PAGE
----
Washed yeast membranes, the product of paraqraph (a) of this Example, were incubated for 30 minutes at 4° C. in 1L of 0.5% (w/v) TRITON X-100 in PBS containing 1mM EDTA. The solubilized antigen was separated from the yeast membrane by concentration to 200 ml over a hollow fiber unit (0.2 μm) followed by diafiltration of the yeast membrane with 2.5L of 0.1% (w/v) TRITON X-100 in 10mM phosphate buffer, pH 7.5. The filtrate contained the S antigen and was concentrated over hollow fiber membrane (100,000 NMW, 0.6 ft.2) to 200 ml, then diafiltered with 2L of PBS. The resulting retentate containing the S antigen was incubated in 4M urea containing 5 mM DTT for 15 minutes, and then diafiltered over a hollow fiber membrane (100,000 NMW, 0.6ft2) with 700 ml of 2 mM DTT in 2M Urea followed by 700ml of 2M Urea, then 2L of PBS. The resulting purified antigen (designated S-31) has a high specific activity, as demonstrated by the results of Table II.

              TABLE II______________________________________PURIFICATION OF MEMBRANE-BOUND RECOM-BINANT HEPATITIS S ANTIGEN FROM YEASTBY RELEASE FROM THE MEMBRANE IN PRESENCE OF0.5% TRITON X-1001                          Specific Activity                          μg AUSRIA ®     AUSRIA ®                 Protein  activity/mgPreparation     mg          mg       protein______________________________________crude extract     12.8        7,900    1.64,400 × g     16.6        5,100    7.3supernatantwashed yeast     8.4         393      14membranepurified  15.1        51       300antigen (S-31)______________________________________ 1 Antigen lot number S31.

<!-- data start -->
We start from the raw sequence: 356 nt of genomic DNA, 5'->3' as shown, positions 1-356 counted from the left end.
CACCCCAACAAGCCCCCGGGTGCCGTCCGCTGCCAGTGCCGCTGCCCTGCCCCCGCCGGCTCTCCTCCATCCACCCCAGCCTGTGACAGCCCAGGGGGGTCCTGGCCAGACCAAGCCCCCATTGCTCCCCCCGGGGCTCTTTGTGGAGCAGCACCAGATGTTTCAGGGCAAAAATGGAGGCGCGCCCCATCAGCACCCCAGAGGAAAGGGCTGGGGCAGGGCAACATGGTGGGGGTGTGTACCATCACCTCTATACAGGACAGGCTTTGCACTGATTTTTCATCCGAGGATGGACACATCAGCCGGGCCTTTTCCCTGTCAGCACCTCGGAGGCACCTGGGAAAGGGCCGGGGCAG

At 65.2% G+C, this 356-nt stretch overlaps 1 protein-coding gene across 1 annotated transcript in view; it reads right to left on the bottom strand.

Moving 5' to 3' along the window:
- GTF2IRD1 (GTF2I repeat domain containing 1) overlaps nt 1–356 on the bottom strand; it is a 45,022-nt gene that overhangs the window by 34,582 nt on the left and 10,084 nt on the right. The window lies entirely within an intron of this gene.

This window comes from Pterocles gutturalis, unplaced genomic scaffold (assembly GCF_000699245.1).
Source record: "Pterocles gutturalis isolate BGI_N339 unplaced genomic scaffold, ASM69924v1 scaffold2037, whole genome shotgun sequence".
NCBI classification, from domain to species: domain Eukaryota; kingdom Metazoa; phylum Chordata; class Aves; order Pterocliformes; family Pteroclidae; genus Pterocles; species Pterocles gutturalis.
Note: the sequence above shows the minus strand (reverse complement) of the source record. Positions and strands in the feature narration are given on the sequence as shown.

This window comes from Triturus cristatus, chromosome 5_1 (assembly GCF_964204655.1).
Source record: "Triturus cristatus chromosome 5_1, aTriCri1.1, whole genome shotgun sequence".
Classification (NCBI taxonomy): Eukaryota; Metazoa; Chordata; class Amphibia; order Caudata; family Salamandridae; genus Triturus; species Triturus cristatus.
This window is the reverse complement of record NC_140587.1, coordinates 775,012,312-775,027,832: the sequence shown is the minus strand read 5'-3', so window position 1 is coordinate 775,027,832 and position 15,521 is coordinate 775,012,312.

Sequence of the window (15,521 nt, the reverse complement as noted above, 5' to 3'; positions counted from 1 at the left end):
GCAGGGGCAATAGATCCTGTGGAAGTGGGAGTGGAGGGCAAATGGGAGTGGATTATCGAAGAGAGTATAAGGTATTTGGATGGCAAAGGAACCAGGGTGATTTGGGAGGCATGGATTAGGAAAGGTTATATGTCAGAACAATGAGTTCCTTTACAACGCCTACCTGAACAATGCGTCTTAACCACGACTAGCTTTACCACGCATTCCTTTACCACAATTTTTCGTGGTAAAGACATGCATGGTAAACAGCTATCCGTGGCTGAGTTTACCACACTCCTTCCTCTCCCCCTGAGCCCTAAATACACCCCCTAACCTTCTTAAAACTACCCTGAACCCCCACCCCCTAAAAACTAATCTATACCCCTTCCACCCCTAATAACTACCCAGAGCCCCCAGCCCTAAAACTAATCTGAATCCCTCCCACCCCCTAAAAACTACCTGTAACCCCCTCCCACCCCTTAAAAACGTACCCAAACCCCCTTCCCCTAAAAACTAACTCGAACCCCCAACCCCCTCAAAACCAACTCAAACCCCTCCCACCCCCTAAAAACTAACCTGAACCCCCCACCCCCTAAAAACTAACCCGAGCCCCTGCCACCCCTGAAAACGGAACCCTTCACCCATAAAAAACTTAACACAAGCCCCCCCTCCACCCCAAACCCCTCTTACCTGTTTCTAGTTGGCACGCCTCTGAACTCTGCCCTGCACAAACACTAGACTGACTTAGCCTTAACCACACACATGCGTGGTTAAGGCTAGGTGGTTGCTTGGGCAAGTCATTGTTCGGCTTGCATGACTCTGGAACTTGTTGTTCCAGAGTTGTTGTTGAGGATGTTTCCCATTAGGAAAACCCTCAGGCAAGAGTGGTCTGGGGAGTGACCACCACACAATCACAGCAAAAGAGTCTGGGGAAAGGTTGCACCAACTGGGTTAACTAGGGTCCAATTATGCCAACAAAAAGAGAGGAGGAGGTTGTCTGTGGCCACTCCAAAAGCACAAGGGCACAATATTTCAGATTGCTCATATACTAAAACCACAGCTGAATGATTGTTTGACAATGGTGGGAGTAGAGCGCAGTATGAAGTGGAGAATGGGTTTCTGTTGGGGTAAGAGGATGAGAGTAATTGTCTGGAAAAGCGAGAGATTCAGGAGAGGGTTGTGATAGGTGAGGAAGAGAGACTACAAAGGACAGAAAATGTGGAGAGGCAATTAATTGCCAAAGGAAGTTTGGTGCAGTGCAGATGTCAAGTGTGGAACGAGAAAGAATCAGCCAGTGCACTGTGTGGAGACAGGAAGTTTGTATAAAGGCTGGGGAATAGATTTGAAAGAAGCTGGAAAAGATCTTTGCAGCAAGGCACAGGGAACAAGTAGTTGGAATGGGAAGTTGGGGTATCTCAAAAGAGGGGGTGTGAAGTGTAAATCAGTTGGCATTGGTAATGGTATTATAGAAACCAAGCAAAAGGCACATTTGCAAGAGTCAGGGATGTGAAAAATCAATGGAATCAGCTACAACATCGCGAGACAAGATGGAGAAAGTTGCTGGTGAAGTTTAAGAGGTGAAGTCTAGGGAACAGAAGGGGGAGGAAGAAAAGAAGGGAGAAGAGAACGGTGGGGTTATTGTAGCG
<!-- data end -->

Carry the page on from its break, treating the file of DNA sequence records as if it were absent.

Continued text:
A portion of the purified antigen was then treated with 3M KSCN in PBS for 16 hours and diafiltered over hollow fiber membrane (100,000 NMW, 0.6 ft.2) with 500 ml. of 3M KSCN in PBS and 750 ml of 1M KSCN in PBS, then 2L of PBS, yielding lot number S-31/KSCN. Both lots of the purified antigen (S-31 and S-31/KSCN) were examined under electron microscopy and found to contain 20nm particles.

EXAMPLE 2 Mouse Potency

Mouse potency of the purified S antigen (of Example 1) was assessed by procedures as follows. Antigen samples to be tested were sterile filtered, then adsorbed on ALHYDROGEL (Superfos Specialty Chemicals a/s, Vedbaek, Denmark) by adding 1ml to each 20 ml of sample, followed by stirring two hours at room temperature.